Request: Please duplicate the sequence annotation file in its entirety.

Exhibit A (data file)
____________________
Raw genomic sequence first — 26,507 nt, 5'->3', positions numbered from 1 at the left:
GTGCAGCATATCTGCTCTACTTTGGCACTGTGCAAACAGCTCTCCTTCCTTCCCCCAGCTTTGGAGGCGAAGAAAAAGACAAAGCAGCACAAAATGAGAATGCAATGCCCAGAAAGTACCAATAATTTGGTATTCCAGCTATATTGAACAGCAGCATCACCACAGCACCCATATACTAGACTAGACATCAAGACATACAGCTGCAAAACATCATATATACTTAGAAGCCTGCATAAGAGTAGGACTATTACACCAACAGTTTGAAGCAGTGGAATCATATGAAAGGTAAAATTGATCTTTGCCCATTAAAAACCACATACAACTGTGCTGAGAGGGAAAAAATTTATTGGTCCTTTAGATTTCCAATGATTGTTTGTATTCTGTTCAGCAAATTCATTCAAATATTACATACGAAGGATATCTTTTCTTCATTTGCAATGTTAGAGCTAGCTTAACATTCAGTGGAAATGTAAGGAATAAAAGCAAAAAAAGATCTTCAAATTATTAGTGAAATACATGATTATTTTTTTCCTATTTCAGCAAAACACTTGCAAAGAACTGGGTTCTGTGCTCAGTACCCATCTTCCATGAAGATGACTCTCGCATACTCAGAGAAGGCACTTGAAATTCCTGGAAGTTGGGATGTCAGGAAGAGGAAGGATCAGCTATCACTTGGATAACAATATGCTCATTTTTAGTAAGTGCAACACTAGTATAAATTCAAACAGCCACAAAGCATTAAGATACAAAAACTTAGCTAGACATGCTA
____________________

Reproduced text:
Raw genomic sequence first — 26,507 nt, 5'->3', positions numbered from 1 at the left:
GTGCAGCATATCTGCTCTACTTTGGCACTGTGCAAACAGCTCTCCTTCCTTCCCCCAGCTTTGGAGGCGAAGAAAAAGACAAAGCAGCACAAAATGAGAATGCAATGCCCAGAAAGTACCAATAATTTGGTATTCCAGCTATATTGAACAGCAGCATCACCACAGCACCCATATACTAGACTAGACATCAAGACATACAGCTGCAAAACATCATATATACTTAGAAGCCTGCATAAGAGTAGGACTATTACACCAACAGTTTGAAGCAGTGGAATCATATGAAAGGTAAAATTGATCTTTGCCCATTAAAAACCACATACAACTGTGCTGAGAGGGAAAAAATTTATTGGTCCTTTAGATTTCCAATGATTGTTTGTATTCTGTTCAGCAAATTCATTCAAATATTACATACGAAGGATATCTTTTCTTCATTTGCAATGTTAGAGCTAGCTTAACATTCAGTGGAAATGTAAGGAATAAAAGCAAAAAAAGATCTTCAAATTATTAGTGAAATACATGATTATTTTTTTCCTATTTCAGCAAAACACTTGCAAAGAACTGGGTTCTGTGCTCAGTACCCATCTTCCATGAAGATGACTCTCGCATACTCAGAGAAGGCACTTGAAATTCCTGGAAGTTGGGATGTCAGGAAGAGGAAGGATCAGCTATCACTTGGATAACAATATGCTCATTTTTAGTAAGTGCAACACTAGTATAAATTCAAACAGCCACAAAGCATTAAGATACAAAAACTTAGCTAGACATGCTA